Slogans such as “Right to Work helps when ‘no, thank you’ won’t,” are just the start of the disinformation campaign critics of Right to Work face every day in Missouri. When public approval starts to dip, union and labor representatives have found that Right to Work supporters begin making baseless claims to support their effort and mislead voters.
After launching a referendum petition campaign in June, critics find themselves competing against a Right to Work support campaign which they say isn’t accurate. Proponents make claims of sweeping reform to union organization and trade jurisdiction while downplaying existing rules.
Prior to the passage of 2016’s Right to Work bill, unions were already legally required to represent all workers regardless of membership status. If a non-member needed assistance they would only pay fees for that service. Union membership was entirely optional.
Critics are now calling out supporters for their message that optional union membership is a new policy only achievable under Right to Work. Supporters also fail to discuss the number of activities unions perform on behalf of all workers, regardless of membership, through collective bargaining contracts. Other claims of union organization and trade jurisdiction reform are simply unfounded, with no support from the bill itself.
“Right to Work proponents are playing dirty to get what they want,” said Richard Dalton, business manager for the International Union of Operating Engineers (IUOE) Local 18 in nearby Ohio. “No legislation that’s good for voters should rely on deceit to survive. Critics need to battle the disinformation so voters can shut the bill down.”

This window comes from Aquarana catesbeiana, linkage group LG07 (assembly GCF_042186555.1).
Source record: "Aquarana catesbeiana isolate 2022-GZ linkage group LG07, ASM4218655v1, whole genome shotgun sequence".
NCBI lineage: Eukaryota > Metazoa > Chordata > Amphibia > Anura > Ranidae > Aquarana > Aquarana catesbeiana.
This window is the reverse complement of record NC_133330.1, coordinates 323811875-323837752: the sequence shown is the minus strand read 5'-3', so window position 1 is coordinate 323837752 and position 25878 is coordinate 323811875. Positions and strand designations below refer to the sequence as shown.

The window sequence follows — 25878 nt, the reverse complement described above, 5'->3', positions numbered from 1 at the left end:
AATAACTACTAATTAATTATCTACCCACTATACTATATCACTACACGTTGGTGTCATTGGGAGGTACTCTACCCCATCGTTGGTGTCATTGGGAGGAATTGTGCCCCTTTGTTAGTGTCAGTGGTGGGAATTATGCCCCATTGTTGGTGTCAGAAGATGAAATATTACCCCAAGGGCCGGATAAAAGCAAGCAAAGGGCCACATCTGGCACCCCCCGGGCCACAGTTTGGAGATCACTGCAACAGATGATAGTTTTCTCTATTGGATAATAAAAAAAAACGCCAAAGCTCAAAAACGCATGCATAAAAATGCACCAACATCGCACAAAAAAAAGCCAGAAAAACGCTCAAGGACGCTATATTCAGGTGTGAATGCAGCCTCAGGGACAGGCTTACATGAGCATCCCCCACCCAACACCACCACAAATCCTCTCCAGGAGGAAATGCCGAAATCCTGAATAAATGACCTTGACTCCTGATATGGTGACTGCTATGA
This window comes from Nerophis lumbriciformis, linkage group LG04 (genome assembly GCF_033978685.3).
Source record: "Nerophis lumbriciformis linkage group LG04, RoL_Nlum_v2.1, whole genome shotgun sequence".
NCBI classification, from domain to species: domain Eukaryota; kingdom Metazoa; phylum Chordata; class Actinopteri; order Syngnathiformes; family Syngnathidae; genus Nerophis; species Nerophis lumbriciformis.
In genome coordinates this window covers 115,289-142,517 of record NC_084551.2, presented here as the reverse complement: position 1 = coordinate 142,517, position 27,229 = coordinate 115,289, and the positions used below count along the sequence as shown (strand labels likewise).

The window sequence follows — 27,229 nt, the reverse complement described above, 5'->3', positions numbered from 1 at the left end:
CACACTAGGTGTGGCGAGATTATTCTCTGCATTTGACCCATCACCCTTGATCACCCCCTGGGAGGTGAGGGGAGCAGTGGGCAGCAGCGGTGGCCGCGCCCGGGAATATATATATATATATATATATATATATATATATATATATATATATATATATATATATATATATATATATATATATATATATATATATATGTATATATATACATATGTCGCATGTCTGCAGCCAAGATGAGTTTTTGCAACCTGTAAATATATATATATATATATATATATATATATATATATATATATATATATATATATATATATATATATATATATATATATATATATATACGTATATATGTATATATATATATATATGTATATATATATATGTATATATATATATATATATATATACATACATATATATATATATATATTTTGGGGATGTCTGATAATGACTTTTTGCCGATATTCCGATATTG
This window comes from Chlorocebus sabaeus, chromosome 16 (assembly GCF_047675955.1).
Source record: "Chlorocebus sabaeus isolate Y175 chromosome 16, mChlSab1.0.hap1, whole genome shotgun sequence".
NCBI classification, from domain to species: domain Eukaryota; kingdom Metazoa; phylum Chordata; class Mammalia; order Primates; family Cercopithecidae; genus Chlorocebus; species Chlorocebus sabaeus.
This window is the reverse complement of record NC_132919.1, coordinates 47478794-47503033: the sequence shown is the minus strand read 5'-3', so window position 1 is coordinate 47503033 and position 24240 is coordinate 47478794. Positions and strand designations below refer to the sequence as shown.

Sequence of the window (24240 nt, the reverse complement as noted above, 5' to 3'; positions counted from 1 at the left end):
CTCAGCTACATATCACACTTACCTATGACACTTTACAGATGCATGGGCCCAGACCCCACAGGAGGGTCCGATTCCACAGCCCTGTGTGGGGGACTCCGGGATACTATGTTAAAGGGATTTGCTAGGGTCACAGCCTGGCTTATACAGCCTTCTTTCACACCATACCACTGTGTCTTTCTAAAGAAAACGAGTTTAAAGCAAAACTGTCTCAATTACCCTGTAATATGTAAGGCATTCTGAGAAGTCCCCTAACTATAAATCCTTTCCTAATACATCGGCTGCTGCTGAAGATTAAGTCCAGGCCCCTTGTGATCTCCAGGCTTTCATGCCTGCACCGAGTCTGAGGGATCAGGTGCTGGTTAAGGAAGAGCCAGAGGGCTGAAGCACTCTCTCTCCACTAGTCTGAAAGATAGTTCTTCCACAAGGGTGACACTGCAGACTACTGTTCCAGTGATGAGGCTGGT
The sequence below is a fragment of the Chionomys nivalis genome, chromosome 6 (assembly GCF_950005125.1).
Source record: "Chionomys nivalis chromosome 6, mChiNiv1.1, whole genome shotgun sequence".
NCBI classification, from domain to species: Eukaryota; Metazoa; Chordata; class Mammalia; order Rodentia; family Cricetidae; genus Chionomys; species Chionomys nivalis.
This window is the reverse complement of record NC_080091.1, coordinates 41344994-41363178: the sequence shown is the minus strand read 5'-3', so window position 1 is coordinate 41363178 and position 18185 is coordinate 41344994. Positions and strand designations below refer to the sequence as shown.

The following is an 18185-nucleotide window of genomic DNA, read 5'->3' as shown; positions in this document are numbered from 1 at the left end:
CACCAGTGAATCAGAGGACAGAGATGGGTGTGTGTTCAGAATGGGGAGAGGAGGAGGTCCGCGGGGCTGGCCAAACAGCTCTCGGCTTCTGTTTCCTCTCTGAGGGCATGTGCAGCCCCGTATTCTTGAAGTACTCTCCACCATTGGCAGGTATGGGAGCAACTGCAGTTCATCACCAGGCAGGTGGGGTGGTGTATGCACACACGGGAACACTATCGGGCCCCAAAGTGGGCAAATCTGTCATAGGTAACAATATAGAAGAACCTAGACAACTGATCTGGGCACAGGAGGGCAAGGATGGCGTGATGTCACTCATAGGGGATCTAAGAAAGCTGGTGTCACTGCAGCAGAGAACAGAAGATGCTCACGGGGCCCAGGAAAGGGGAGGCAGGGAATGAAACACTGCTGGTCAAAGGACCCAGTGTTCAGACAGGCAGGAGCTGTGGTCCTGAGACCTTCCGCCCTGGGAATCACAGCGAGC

Right to Work has been the subject of controversy as it aims to free workers from union membership requirements, making employee participation and dues payment optional. Workers are then able to benefit from unions without being a member or providing financial support in return.
Proponents believe this freedom provides money for management to expand and pay workers higher wages. However, studies show unions collapse, wages stagger and job growth crawls.
This isn’t the first time Missouri has been at war over this legislation. Back and forth struggles have carried on for years until Republicans swept the state government in 2016. The Right to Work bill was passed shortly after.
Current efforts by the opposition involve a rarely used tactic: the referendum petition. Set into motion in June, the petition requires unions, workers and critics to collect roughly 90,000 signatures demonstrating disapproval for the bill by August 28th. If the petition meets its goal the bill is put back onto the 2018 ballot for voters to have another say.
“Workers cannot let Missouri become another example of Right to Work failing,” said Dalton. “I urge each resident to dig for the truth and sign the petition. There’s still a fighting chance.”
For more information on Right to Work in Ohio, visit: http://protectohiosmiddleclass.org.
SOURCE: Keep Ohio's Heritage
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